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I'm confused about how we can use the Myhill-Nerode Theorem to solve this problem, some pointers would be very helpful

Let $Σ = {\{a, b}\}$ and $C_k=Σ^*aΣ^{k-1}$

Prove that for each k, no DFA can recognize $C_k$ with fewer than $2^k$ states.

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You need to find $2^k$ words which belong to different equivalence classes of the Myhill–Nerode relation. Put differently, you need to find a collection of $2^k$ words such that for any two of them $x \neq y$ there is a word $z$ such that $xz \in L$ and $yz \notin L$ or vice versa.

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(I know, ancient question)

Consider the $2^k$ different strings in $\Sigma^*$ of length $k$, and consider which of those strings are equivalent to which other of those strings under the equivalence relation used in the Myhill-Nerode theorem.

Obviously, strings that end in a aren't equivalent to strings which end in b because if you attach a suffix of length $k-1$, the strings that end in a are in $C_k$ but the strings that end in b aren't.

Similarly, strings with the second-to-last letter of a aren't equivalent to strings with the second-to-last letter b because of what happens with a suffix of length $k-2$, and so on.

Therefore none of these strings are equivalent to each other, and we're done.

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Consider the language ${C_k}$, and let $\sim_{C_k}\subseteq \Sigma\times \Sigma$ denote the Myhill-Nerode equivalence relation w.r.t to $C_k$. As the number of Myhill-Nerode equivalence classes bounds from below the size of the minimal DFA that recognizes $C_k$, it is sufficient to bound the number of Myhill-Nerode equivalnce classes from below. Specifically, we show that the relation $\sim_{C_k}$ has at least $2^k$ equivalence classes. Consider all words $w_1, w_2, \ldots, w_{2^k} \in \Sigma^k$, thus, every word $w_i$ is of length $k$ and consists only of letters from $ \Sigma = \{ a, b\}$. We claim that for all $1 \leq i < j \leq 2^k$, it holds that $[w_i]_{\sim_{C_k}} \neq [w_j]_{\sim_{C_k}}$ ($w_i$ and $w_j$ are not in the same equivalence class) , and hence there are at least $2^k$ equivalence classes:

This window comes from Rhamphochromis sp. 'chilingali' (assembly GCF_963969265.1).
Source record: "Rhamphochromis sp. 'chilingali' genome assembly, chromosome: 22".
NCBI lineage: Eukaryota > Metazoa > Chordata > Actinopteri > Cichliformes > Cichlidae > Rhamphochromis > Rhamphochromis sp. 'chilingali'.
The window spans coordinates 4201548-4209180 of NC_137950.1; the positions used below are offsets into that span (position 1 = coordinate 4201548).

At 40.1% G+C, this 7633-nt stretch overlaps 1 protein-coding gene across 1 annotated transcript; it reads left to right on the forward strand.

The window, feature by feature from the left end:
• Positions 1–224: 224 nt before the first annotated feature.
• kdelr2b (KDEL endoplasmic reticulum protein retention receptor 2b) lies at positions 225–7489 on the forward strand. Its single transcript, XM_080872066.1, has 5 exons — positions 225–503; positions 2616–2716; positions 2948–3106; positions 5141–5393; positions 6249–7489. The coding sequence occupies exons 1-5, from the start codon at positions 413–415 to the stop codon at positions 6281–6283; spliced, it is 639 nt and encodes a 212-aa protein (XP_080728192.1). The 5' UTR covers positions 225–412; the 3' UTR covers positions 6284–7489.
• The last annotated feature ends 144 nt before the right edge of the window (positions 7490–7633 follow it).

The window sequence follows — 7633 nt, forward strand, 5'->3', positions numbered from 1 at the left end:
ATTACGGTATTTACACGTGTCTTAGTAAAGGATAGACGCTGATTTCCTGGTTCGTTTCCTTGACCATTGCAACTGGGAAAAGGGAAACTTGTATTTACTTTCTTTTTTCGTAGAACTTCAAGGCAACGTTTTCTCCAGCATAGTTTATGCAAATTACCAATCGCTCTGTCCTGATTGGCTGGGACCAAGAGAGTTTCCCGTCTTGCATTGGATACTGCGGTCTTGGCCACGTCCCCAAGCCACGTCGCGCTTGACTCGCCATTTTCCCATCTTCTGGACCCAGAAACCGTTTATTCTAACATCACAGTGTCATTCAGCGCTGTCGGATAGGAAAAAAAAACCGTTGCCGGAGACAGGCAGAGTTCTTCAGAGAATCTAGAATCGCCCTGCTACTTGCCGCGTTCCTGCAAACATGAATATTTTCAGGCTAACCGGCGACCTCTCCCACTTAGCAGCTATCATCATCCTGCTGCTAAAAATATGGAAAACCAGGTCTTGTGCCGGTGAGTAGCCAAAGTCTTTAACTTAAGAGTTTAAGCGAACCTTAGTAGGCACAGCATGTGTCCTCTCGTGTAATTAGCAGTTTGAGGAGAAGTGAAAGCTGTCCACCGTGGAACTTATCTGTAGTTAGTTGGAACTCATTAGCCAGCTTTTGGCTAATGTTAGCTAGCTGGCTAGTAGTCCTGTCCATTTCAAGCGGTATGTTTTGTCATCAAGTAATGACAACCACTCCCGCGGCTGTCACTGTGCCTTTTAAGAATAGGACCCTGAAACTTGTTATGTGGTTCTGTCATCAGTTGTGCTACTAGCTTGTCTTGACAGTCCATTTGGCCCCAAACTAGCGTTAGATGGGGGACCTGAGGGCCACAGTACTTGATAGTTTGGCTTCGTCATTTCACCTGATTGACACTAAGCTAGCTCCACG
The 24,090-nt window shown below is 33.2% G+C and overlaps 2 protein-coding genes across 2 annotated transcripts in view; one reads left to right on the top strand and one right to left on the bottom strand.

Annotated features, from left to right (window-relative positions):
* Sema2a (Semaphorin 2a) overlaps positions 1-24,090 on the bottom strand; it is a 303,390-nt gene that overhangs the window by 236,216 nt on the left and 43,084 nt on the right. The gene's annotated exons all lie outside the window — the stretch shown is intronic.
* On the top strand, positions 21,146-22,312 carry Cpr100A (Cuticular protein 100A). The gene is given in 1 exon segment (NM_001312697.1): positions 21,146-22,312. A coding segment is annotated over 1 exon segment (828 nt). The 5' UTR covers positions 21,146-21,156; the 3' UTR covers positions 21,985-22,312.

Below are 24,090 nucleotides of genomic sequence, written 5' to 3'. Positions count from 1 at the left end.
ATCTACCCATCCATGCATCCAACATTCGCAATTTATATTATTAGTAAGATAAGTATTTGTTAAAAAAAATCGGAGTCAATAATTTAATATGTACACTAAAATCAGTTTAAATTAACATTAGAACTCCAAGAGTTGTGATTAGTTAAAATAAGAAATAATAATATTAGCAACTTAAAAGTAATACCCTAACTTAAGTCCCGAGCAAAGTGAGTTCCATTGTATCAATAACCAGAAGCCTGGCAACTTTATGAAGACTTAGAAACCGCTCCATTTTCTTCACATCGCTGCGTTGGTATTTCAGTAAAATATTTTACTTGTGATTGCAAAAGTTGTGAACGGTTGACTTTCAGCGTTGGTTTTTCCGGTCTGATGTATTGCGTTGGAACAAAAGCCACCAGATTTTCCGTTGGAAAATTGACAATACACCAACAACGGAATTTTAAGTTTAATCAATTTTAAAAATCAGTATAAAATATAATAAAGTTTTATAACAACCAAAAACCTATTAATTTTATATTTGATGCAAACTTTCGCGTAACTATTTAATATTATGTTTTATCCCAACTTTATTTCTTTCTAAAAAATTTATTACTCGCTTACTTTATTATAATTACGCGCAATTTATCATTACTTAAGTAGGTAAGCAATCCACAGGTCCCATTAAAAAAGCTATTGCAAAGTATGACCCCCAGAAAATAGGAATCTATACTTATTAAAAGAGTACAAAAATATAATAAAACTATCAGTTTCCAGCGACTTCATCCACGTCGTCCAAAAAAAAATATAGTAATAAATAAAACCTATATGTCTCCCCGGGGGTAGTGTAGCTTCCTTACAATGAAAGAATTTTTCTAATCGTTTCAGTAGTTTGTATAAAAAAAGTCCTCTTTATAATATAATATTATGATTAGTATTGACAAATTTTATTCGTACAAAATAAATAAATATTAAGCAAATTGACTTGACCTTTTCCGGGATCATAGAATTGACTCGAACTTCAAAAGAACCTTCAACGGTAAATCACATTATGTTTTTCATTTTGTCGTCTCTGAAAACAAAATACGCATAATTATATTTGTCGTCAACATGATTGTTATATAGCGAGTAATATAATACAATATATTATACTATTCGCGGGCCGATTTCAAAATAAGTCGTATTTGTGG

As the words $w_i$ and $w_j$ are of length $k$, we can write them as $w_i = c_1\cdot c_2 \cdots c_{k}, w_j = d_1\cdot d_2 \cdots d_{k}$, where $c_l, d_l \in \Sigma$ for all $l\in [k]$. Recall that the words $w_i$ and $w_j$ are distinct, and let $l \leq k$ be the maximal index such that $c_l\neq d_l$. Assume w.l.o.g that $c_l = a$ and $d_l = b$. Then, any word $z$ of length $l-1$ is such that $w_i \cdot z = c_1\cdot c_2 \cdots c_l \cdot c_{l+1} \cdots c_{k} \cdot z$ has $c_l =a$ as its $k$'th letter from the end, and $w_j \cdot z = d_1\cdot d_2 \cdots d_l \cdot d_{l+1} \cdots d_{k} \cdot z$ has $d_l = b$ as its $k$'th letter from the end. Hence, every word $z$ of length $l-1$ is such that $w_i \cdot z \in C_k$, but $w_j\cdot z \notin C_k$, and thus $[w_i]_{\sim_{C_k}} \neq [w_j]_{\sim_{C_k}}$.

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